Don’t hack my body!

2018-04-10

Thiemo Voigt, Professor of Wireless Sensor Networks at the Department of Information Technology, has been granted SEK 27 million from the Swedish Foundation for Strategic Research for the project “LifeSec: Don’t hack my body!”. The project team also includes Christian Rohner at the same department, Anders Ahlén, Robin Augustine and Subhrakanti Dey at the Department of Engineering Sciences and Maria Mania and others at the University Hospital.

Congratulations on the large grant! What lies behind this thought-provoking project title?

“Haha, well when I came up with the title, I had a feeling we would get some money! We are one of ten projects to receive funding within the SSF investment on cyber and information security. In our case, the aim is to develop a security architecture for networks of implanted medical devices connected to the internet. In the future, we humans will probably be carrying around different kinds of medical devices in our bodies. Today we have pacemakers, but going forward we might have artificial kidneys or implanted systems that measure and regulate that we get the right amount of medication.

Some of these devices need to be able to talk to each other. In addition, we must be able to transfer data from the body to physicians or patient records within a computer network. Today, there are already a few such devices, but they are not yet able to communicate inside the body.

However, Robin Augustine in our project team has discovered that the human body’s fat tissue can be used as a communication channel. This fat layer allows for energy-efficient communication, sending more data than other methods in use today. It’s a completely new discovery.”

It sounds very advanced! What medical conditions may be analyzed, using this technology?

“For example, a woman who’s had breast cancer could have two sensors implanted at the site of the original tumor. The sensors will reveal any changes in the communication properties and detect a tumor relapse. We will use low-power waves with 1,000 times lower power than cell phones, making the waves harmless.

Thiemo Voigt

Devices like these are extremely sensitive when embedded in the body. Imagine a pacemaker that someone else takes control of. Suddenly, that person can cause your heart to stop or speed up the beats. We've heard about hackers who takes over servers and computers, but it's even worse when people take over devices in the body and try to control things.”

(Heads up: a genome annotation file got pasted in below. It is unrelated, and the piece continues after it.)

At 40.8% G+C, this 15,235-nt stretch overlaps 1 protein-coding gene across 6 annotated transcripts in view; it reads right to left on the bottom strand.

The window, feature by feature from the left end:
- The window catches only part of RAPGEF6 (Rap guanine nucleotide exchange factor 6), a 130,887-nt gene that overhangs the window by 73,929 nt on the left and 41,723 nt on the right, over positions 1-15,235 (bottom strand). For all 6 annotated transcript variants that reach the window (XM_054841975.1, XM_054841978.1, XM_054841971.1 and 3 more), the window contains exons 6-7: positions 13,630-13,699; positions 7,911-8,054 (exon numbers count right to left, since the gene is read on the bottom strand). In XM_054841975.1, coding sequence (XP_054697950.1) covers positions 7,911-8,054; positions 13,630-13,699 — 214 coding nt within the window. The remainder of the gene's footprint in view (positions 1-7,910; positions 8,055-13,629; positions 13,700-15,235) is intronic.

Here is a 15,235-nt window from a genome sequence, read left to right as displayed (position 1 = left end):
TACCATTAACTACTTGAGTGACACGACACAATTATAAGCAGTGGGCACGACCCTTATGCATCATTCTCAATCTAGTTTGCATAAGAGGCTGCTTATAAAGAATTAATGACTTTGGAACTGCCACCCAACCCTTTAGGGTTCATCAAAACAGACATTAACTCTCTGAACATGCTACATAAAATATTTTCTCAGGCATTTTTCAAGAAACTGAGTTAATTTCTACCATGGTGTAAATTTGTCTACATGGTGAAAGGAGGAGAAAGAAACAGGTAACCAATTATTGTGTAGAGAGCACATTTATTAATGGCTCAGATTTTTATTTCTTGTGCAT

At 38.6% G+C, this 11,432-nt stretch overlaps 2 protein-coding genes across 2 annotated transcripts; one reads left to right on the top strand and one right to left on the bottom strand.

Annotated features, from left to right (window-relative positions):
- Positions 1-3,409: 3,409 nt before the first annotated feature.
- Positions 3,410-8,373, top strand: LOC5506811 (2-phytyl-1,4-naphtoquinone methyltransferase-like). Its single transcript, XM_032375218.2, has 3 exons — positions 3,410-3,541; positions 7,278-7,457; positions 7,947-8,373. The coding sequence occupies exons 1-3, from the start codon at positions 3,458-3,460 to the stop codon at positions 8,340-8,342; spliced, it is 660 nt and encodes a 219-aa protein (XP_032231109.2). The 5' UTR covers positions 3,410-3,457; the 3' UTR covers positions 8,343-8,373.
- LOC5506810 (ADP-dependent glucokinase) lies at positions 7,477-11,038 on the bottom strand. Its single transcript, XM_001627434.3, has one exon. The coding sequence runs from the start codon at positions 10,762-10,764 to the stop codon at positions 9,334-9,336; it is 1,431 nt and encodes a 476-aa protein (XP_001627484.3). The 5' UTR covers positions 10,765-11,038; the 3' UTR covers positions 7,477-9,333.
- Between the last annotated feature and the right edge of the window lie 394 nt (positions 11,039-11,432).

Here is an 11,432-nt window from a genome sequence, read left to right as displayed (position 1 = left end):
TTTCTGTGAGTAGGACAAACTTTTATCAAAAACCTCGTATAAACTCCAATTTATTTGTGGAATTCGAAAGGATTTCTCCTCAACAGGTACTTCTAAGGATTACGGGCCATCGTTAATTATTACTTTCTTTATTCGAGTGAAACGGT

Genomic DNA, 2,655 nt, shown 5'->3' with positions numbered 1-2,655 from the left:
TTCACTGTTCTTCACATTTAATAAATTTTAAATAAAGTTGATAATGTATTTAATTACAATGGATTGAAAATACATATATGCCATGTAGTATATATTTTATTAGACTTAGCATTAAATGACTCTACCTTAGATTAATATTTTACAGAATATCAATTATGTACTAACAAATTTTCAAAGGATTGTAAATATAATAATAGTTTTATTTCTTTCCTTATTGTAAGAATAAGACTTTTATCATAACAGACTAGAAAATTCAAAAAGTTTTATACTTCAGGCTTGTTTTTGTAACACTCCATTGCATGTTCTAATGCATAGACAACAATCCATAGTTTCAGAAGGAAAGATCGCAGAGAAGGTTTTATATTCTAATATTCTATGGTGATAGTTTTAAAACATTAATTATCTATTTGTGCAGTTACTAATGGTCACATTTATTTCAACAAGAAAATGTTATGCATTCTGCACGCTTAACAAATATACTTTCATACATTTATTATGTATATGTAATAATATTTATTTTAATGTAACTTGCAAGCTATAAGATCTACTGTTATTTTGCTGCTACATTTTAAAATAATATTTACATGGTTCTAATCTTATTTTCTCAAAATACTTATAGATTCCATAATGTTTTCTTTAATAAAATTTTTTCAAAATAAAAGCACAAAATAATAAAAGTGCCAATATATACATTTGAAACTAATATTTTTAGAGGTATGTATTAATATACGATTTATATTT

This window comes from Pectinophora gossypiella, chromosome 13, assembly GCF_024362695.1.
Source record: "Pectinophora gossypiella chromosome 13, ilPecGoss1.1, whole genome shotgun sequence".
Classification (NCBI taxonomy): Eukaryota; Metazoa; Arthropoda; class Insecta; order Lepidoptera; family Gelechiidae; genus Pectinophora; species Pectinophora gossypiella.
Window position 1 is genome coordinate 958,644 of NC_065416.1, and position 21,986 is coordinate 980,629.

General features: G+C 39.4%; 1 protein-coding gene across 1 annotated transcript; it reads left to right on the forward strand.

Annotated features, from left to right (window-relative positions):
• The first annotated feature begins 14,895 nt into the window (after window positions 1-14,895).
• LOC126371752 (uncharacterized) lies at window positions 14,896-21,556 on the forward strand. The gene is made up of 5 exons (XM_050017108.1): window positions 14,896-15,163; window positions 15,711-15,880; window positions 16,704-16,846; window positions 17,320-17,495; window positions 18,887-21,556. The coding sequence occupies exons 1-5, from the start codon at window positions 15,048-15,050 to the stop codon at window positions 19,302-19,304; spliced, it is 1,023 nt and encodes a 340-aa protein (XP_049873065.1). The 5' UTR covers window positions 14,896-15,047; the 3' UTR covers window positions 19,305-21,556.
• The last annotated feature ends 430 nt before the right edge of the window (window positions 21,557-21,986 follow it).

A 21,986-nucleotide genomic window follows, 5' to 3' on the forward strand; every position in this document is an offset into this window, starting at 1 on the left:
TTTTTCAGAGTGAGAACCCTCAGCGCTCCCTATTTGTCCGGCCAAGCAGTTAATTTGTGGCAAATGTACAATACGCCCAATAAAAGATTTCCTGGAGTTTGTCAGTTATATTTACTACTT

How are you going to be able to prevent hacker attacks?

"That’s what we will be working on: showing how to secure communication, especially that which reaches the internet. To create more secure systems, we must encrypt information and prevent unencrypted data from being sent through the body. It’s also a question of access control, of who can do what.

An important part of this project is to identify possible attacks and to develop methods and technologies to prevent them. What potential weak points are there? How can our team guard against malicious actions? These are all small computers inside of your body that you certainly don't want to get hacked. In the worst case scenario, it could be a matter of life and death.”

What if patients become reluctant to carry such implanted devices?

"That’s going to be the big question: will people be nervous? At the least, we must ensure that it will be too costly to carry out an attack, so that it will simply not be worth it. That’s why we must try to raise the threshold for a potential attacker. In some cases, the solution may be to pull the plug or send out an alert that something is happening. The important thing is that you discover that something happens, when it happens. Then you can stop an occurring attack, or, once it has occurred, manage it so swiftly that no harm will be done.

Hopefully, the burden of vigilance will not be put on humans, but on our technology.”

The project team also includes the Uppsala University Hospital – how do you collaborate in practical terms?

"We’re working together on our new method of sending data through fat tissue where, together, we will co-develop a ‘demonstrator’. We will try to recreate a physical model of the body in which we will plant sensors. Later, we will also perform ex vivo experiments on pig tissue.”

What do you see as the project's major challenge?

"The challenge is that it's such a big challenge, haha! There are so many possible and impossible attacks to keep track of. Some of them we will never be aware of, even during the project. We can never hope to solve all possible threats, that’s not realistic. But we can start making major contributions to the field at least.

 

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